Environmental factors such as contaminated water used to irrigate and wash produce crops have been implicated in a large number of outbreaks.  FSMA is designed to help minimize the risk of illness from foodborne pathogens in fresh fruits, and include requirements for water quality, employee hygiene, and equipment and tool sanitation. Hopefully, these new FSMA rules will be able to reduce Salmonella incidents in fresh fruits.
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A New Method for the Detection of Salmonella in Powdered Dairy Products

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The Journal of Dairy Sciences reports that a team of researchers from China (Zhao et al. J. Dairy Sci. 100:3480–3496  May 2107) developed a new method for the detection of Salmonella in infant powdered milk.
The developed method is claimed to be rapid, specific, and sensitive. It is is based upon loop-mediated isothermal amplification technique combined with a lateral flow dipstick (LAMP-LFD) as the detection step.

Loop-Mediated Isothermal Amplification Technique (LAMP)

LAMP is a powerful new nucleic acid amplification method that detects very low levels of DNA. The method amplifies a few copies of target DNA with high specificity, efficiency and rapidity. The method uses a set of 4 specifically designed primers that recognize 6 distinct sequences of target DNA, and a DNA polymerase.
The cycling reaction can result in the accumulation of 109 fold of copies in less than 1 hour. The method is claimed to be more specific and less susceptible to interference than PCR, it is very fast, without the need of denaturing step.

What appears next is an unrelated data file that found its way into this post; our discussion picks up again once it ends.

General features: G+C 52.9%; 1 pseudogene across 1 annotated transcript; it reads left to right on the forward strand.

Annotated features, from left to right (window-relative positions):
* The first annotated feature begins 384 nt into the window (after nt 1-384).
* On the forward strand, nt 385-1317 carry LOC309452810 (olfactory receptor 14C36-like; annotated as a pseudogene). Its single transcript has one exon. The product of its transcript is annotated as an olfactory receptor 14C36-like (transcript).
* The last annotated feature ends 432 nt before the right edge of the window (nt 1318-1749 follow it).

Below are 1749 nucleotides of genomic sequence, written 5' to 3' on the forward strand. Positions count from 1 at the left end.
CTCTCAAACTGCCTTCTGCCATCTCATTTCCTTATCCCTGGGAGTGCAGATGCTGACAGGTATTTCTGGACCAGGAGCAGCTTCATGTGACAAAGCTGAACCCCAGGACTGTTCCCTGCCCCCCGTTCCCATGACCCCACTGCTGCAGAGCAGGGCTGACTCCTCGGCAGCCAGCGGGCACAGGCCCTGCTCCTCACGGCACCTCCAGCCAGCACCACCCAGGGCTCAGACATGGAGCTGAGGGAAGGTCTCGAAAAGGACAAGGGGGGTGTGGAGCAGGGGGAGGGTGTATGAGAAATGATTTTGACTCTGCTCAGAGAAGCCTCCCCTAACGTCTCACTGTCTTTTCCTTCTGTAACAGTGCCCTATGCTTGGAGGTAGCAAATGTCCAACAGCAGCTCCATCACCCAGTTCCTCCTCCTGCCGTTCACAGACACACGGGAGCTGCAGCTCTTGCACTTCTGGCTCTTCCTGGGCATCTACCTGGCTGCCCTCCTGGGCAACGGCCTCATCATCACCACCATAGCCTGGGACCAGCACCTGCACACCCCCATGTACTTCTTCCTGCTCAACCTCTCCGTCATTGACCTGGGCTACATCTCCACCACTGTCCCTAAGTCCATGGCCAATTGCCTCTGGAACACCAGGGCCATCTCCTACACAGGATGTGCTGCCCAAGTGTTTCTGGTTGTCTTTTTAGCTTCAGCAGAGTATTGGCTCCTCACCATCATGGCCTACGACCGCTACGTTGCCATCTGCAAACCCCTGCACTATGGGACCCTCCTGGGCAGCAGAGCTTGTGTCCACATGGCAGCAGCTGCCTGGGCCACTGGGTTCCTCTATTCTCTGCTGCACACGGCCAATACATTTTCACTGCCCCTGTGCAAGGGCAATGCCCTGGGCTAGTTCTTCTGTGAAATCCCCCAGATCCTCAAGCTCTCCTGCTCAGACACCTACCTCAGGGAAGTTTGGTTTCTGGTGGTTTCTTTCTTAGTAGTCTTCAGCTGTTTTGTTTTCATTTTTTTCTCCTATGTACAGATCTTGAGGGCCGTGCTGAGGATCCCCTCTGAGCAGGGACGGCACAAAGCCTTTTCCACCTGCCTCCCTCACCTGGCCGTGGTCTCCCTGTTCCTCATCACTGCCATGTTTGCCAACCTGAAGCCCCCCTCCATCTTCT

Target Genes

The target gene invA encodes a Salmonella invasion protein and is thus considered a virulence gene located on Salmonella pathogenicity island (SPI), and is used frequently for the detection of Salmonella. The SPI4 region includes genes from siiA to siiF that are important for adhesion to polarized epithelial cells, and plays an important role in Salmonella pathogenicity.
The authors claim that this is the first attempt to use LAMP and the siiA gene to detect Salmonella.

 Lateral Flow Dipstick (LFD)

Lateral flow immunoassays dipsticks are used routinely to detect pathogens in food. Lateral flow dipstick use a sandwich type ELISA and the majority use polyclonal antibody as a capture antibody and a monoclonal antibody as the detection antibody. The antibodies are fixed on a hydrophobic membrane in immobilized in lines. Their role is to react with the analyte bound to the conjugated antibody. Recognition of the sample analyte results in an appropriate response on the test line, while a response on the control line indicates the proper liquid flow through the strip.
In the LAMP-LFD assay LFD strip is inserted into a tube that allows the strip to be immersed in the amplified sample. The sample migrates through the conjugate pad, which contains antibodies specific to the target analyte and are conjugated to colloidal gold and latex microspheres. The sample, together with the conjugated antibody bound to the target analyte, migrates along the strip into the detection zone
A number of researchers have combined LAMP with LFD. In this combination the LFD is soaked in LAMP amplified sample and the liquid travels by capillary action across the membrane to react with the antibodies and provide a color band.